A coming-of-age tale of fan fiction, family and first love.
Cath is a Simon Snow fan.
Okay, the whole world is a Simon Snow fan…
But for Cath, being a fan is her life—and she’s really good at it. She and her twin sister, Wren, ensconced themselves in the Simon Snow series when they were just kids; it’s what got them through their mother leaving. Reading. Rereading. Hanging out in Simon Snow forums, writing Simon Snow fan fiction, dressing up like the characters for every movie premiere.
Cath’s sister has mostly grown away from fandom, but Cath can’t let go. She doesn’t want to.
Now that they’re going to college, Wren has told Cath she doesn’t want to be roommates. Cath is on her own, completely outside of her comfort zone. She’s got a surly roommate with a charming, always-around boyfriend, a fiction-writing professor who thinks fan fiction is the end of the civilized world, a handsome classmate who only wants to talk about words… And she can’t stop worrying about her dad, who’s loving and fragile and has never really been alone.
For Cath, the question is: Can she do this? Can she make it without Wren holding her hand? Is she ready to start living her own life? Writing her own stories?
And does she even want to move on if it means leaving Simon Snow behind?
I’m very used to reading plot-driven books. I’m used to reading about magical and brave heroine who seek out adventures that I am not sure I would be capable of. Through them, I explore new worlds and live vicariously.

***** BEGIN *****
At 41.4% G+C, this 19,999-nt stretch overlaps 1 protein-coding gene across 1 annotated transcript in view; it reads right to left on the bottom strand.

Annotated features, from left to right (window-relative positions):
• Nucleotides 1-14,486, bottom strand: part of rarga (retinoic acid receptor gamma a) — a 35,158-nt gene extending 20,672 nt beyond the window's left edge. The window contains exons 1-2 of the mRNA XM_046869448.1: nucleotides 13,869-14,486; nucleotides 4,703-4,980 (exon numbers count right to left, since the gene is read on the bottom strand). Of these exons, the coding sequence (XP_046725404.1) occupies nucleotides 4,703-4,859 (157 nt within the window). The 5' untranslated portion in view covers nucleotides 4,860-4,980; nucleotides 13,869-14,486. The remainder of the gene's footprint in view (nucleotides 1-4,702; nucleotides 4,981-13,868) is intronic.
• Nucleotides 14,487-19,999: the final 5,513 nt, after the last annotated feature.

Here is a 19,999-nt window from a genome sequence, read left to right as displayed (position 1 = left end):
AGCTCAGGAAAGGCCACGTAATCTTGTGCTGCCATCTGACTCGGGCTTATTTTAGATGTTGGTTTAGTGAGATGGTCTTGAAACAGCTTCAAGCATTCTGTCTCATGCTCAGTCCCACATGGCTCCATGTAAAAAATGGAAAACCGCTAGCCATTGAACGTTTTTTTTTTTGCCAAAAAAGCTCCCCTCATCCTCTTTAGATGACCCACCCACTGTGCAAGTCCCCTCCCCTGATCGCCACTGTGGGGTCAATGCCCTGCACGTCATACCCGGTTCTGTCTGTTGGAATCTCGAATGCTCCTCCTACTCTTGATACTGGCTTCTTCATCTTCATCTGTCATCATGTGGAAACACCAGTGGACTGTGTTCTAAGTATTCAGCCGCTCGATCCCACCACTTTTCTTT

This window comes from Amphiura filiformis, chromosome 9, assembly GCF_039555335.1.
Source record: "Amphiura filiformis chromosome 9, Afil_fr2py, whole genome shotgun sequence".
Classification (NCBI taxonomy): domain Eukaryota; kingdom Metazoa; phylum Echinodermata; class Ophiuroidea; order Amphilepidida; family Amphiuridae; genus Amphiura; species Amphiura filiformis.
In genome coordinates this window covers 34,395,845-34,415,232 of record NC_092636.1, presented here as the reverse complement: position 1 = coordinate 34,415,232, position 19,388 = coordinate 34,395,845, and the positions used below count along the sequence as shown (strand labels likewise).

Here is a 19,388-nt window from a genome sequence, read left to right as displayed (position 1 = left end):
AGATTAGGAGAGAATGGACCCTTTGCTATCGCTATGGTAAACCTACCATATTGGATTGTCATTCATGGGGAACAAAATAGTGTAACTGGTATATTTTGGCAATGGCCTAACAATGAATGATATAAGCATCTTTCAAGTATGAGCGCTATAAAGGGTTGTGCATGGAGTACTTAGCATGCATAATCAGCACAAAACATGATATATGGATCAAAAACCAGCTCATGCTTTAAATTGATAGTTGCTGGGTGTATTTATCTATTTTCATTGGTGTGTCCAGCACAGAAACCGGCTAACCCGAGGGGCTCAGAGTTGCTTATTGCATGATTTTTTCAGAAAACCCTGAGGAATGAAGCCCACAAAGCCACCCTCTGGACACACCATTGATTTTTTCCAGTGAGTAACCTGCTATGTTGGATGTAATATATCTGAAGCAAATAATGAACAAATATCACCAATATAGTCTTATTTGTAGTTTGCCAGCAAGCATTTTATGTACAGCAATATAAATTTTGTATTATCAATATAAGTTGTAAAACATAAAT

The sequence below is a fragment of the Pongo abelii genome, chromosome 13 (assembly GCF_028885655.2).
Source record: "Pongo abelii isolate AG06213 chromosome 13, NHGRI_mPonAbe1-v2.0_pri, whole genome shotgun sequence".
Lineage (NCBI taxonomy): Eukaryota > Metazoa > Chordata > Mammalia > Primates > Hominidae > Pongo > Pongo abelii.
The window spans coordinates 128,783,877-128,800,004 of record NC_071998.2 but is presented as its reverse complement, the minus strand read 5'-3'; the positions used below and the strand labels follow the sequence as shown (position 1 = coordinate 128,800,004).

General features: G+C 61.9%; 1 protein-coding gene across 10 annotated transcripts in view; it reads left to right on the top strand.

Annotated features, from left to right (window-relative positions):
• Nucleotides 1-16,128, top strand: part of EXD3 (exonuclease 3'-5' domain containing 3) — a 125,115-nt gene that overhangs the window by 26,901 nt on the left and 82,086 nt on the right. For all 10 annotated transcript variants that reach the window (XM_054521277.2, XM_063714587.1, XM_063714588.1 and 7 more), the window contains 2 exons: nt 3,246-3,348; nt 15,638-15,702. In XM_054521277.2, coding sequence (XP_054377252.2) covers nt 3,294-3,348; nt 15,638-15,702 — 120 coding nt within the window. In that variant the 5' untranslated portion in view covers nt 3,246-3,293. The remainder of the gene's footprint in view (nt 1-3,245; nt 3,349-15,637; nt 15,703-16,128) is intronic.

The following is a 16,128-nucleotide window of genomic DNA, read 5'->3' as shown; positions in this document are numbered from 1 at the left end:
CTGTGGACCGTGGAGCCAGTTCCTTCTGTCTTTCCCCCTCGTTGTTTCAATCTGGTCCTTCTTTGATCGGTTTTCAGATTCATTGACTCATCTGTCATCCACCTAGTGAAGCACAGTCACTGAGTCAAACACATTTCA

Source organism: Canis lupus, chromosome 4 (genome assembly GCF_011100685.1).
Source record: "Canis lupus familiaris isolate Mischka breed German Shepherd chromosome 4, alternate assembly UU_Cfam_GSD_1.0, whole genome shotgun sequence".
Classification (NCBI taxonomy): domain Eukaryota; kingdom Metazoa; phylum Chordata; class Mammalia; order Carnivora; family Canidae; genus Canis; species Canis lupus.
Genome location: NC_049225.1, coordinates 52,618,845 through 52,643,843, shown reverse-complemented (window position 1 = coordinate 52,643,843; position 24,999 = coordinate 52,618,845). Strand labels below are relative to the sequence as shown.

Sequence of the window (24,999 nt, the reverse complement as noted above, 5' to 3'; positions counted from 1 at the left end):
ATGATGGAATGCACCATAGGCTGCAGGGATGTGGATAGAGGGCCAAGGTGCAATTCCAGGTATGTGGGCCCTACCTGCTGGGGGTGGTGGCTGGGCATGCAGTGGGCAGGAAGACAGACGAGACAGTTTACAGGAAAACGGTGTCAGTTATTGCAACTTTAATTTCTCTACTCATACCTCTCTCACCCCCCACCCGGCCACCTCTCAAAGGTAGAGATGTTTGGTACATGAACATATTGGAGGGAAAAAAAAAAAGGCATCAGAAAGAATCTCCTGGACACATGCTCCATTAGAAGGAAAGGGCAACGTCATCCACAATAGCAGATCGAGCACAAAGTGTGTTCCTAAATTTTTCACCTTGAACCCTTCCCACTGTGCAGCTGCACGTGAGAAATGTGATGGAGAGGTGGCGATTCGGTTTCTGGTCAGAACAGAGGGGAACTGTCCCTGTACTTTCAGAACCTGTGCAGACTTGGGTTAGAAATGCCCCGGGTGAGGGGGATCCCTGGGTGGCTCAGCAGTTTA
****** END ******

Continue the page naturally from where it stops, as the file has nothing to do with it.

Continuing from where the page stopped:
My 24 hours with Fangirl was different. The main character Cath was an obsessed bookworm, a fan fiction writer, a college student, and a twin. She wasn’t brave nor magical. Maybe it was her non-existent relationship to alcohol or her yearning for the fictional world. Perhaps it was the too cute romance at the end (
with who I shall not name). Somehow, I came to love her. It was one of those reading experience that I could relate to on a much deeper level rather than simply be an observer.
What I didn’t love was the ending. There were too many loose ties at the end. It was as if Rowell wanted one of us to write a fan fiction to finish it. The fanfic excerpts also seemed a bit out of place. In the beginning, it seemed like a clever way to foreshadow the plot, but my brain was cracking to connect the dots. Did I read it too fast to see all the connections?
Recommend? Yes! It was an introspective adventure that lived up to the hype. There were definitely some scenes where I could feel magic in the air. So, I guess it was a bit magical after all.
Until next time! 🙂
Have you read Fangirl? Do you read fanfic? I want to hear your thoughts in the comments!